Seminars and Tutorials

Upcoming EVENTS

Chao Qu
Postdoctoral CAndidate, National University of Singapore

Title: variance reduction for restricted strong convexity

Thursday, April 13, 2017
11 am -12:00 pm
M228- (lunch in C211)

Abstract: Computational challenges of statistical estimators and machine learning algorithms are an active area of study thanks to countless applications involving big data. In particular, several variants of stochastic first order methods based on variance reduction, namely SVRG, SDCA and SAGA, have attracted significant attention because of light computation load for each iteration, and fast convergence speed - for strongly convex problems they all converge with a linear rate. Yet, many powerful statistical and machine learning models (e.g., Lasso, group Lasso, nuclear norm regularized matrix completion), are not strongly convex, and sometimes even non-convex (a prominent example being the SCAD regularizer). In this talk, I will argue that a nice statistical property of those problems, namely restricted strong convexity, ensures that linear convergence of variance reduced stochastic first order methods for those statistical models. From a high level, our results re-confirmed a well-observed phenomenon that statistically easy problems tend to be more computationally friendly. We believe this intriguing fact indicates that there are fundamental relationships between statistics and optimization, and understanding such relationships may shed deep insights.

Bio-Sketch: Chao Qu is a PhD student in the Department of Mechanical Engineering at National University of Singapore, advised by Huan Xu. His research interests mainly focuses on machine learning, high dimensional statistics and large scale optimization. Prior to National University of Singapore, he received his M.Phil. degree in ECE from Hong Kong University of Science and Technology and B. Eng.  degree in Information Engineering from Xi’an Jiao Tong University.

A box lunch will be served- please rsvp to

Jonathan Eckstein
Professor, Management Science and Information Systems
Rutgers university

Title: Approximate Versions of the Alternating Direction Method of Multipliers

Thursday, November 3, 2016
12:30-1:30 pm
Tech L324

Abstract: The Alternating Direction Method of Multipliers (ADMM) is a decomposition method for convex optimization currently enjoying popularity in the solution of machine learning and image processing problems.  This talk reviews the convergence mechanism of the ADMM and presents three new, provably convergent approximate versions in which one or both optimization subproblems arising at each iteration may be solved inexactly using practically testable approximation criteria. computational tests applying these methods on several different problem classes indicate that in cases in which an iterative method is used for at least one of the ADMM subproblems, these variants can significantly reduce total computational effort.  We also discuss the possible application of these approximation techniques to the Progressive Hedging (PH) algorithm for stochastic programming, which may be viewed as a particular case of the ADMM.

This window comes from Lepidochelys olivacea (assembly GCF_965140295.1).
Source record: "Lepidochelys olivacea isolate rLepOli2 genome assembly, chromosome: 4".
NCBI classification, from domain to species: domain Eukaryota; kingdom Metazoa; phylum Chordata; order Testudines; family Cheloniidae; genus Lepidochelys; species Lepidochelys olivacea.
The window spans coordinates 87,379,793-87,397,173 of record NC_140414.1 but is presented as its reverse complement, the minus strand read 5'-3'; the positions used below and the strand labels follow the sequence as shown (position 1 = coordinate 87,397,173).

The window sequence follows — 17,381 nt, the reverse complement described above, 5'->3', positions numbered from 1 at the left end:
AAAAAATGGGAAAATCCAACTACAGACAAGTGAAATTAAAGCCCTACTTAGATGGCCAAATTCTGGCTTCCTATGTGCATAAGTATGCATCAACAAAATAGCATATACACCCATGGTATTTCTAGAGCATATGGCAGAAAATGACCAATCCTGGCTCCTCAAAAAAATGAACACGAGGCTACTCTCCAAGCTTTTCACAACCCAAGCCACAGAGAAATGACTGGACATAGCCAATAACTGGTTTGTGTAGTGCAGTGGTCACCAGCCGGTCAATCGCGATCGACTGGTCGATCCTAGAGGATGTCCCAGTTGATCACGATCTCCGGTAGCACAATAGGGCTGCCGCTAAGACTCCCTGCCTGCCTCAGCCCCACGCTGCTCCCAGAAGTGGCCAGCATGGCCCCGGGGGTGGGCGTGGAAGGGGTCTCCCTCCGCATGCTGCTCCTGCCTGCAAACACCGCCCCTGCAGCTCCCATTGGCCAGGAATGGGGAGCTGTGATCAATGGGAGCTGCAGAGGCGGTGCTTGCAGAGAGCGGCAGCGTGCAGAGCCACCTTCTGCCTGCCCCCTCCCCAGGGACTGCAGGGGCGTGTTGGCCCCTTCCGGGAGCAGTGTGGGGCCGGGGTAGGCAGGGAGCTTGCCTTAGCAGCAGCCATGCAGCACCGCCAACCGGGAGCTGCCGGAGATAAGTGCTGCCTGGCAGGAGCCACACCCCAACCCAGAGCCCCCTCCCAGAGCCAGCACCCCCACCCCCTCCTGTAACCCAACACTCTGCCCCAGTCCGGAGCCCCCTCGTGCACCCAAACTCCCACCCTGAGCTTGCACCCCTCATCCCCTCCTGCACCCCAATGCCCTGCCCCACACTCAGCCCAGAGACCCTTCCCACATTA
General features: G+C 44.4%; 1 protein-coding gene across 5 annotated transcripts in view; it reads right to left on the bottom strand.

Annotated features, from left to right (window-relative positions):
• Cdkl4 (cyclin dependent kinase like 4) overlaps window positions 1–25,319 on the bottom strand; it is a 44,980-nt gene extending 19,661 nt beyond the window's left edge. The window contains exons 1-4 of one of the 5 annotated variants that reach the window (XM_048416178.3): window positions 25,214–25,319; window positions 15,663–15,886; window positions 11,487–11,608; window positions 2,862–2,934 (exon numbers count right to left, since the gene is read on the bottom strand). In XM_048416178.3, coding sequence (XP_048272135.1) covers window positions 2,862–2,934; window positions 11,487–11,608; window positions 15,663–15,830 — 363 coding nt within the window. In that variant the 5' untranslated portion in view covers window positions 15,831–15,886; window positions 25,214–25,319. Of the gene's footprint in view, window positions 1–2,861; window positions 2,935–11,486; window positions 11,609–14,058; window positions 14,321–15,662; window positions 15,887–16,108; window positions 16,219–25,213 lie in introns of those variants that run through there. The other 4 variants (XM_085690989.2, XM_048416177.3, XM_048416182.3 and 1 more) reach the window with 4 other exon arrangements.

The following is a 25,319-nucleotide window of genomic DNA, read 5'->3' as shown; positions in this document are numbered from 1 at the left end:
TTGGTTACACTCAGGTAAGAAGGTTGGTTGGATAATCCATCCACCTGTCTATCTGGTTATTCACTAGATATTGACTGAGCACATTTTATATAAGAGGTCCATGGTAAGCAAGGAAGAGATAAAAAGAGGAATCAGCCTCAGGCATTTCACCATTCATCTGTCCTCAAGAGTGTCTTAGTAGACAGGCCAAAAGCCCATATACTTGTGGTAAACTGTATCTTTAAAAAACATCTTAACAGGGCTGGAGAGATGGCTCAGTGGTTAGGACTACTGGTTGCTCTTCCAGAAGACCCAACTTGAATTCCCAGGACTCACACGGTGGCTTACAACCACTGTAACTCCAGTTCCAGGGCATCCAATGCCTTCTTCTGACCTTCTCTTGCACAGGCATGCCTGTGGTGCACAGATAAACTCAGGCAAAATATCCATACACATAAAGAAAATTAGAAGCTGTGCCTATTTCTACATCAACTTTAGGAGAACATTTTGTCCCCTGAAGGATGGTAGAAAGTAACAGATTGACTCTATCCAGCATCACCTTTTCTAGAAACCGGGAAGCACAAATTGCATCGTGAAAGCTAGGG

Click HERE for Professor Eckstein's Bio


Donald Goldfarb
Alexander and Hermine Avanessians Professor of Industrial Engineering & Operations Research
Columbia University

Title: Optimization Methods for Learning and Big Data

Thursday, October 20, 2016
5:00 - 7:00 pm
Tech M228

Abstract: Many problems in machine learning (e.g., logistic regression, support vector machines, neural networks, robust principal component analysis) and signal processing (e.g., face recognition and compressed sensing) are solved by optimization algorithms.  In today's age of big data, the size of these problems is often formidable.  In this talk, we will discuss some of our work that addresses this challenge using the following approaches:  first-order (including proximal and conditional gradient) methods, accelerated variants, stochastic gradient and second-order extensions (including full and limited memory block BFGS updating methods), and alternating direction (multiplier) methods for structured problems.

Click HERE for Professor Goldfarb's Bio

Matthias Ehrgott
Professor, Head of Department,
Management Sciences
University of Lancaster

Title: "Bridging the Gap Between Real-world Decision Making and Mathematics: Multi-objective Optimisation in Action"

Wednesday, October 19, 2016
5:00 - 7:00 pm
Tech L324

Abstract: In this talk I will first present several studies that illustrate the power of multi-objective optimisation in supporting decision makers facing conflicting goals. These studies are drawn from the fields of transportation (airline operations, traffic modelling), health radiation therapy treatment), and manufacturing (of composite materials). I will illustrate the widely differing mathematical methods used in these applications, but emphasise the common benefits of the multi-objective optimisation approach: The improved understanding of the problem achieved through additional insight into the problem structure; the improved support for decision makers through the ability to properly account for trade-offs between conflicting goals; and last but not least, the considerable benefits that result in terms of quality of decisions and/or improved decision making processes.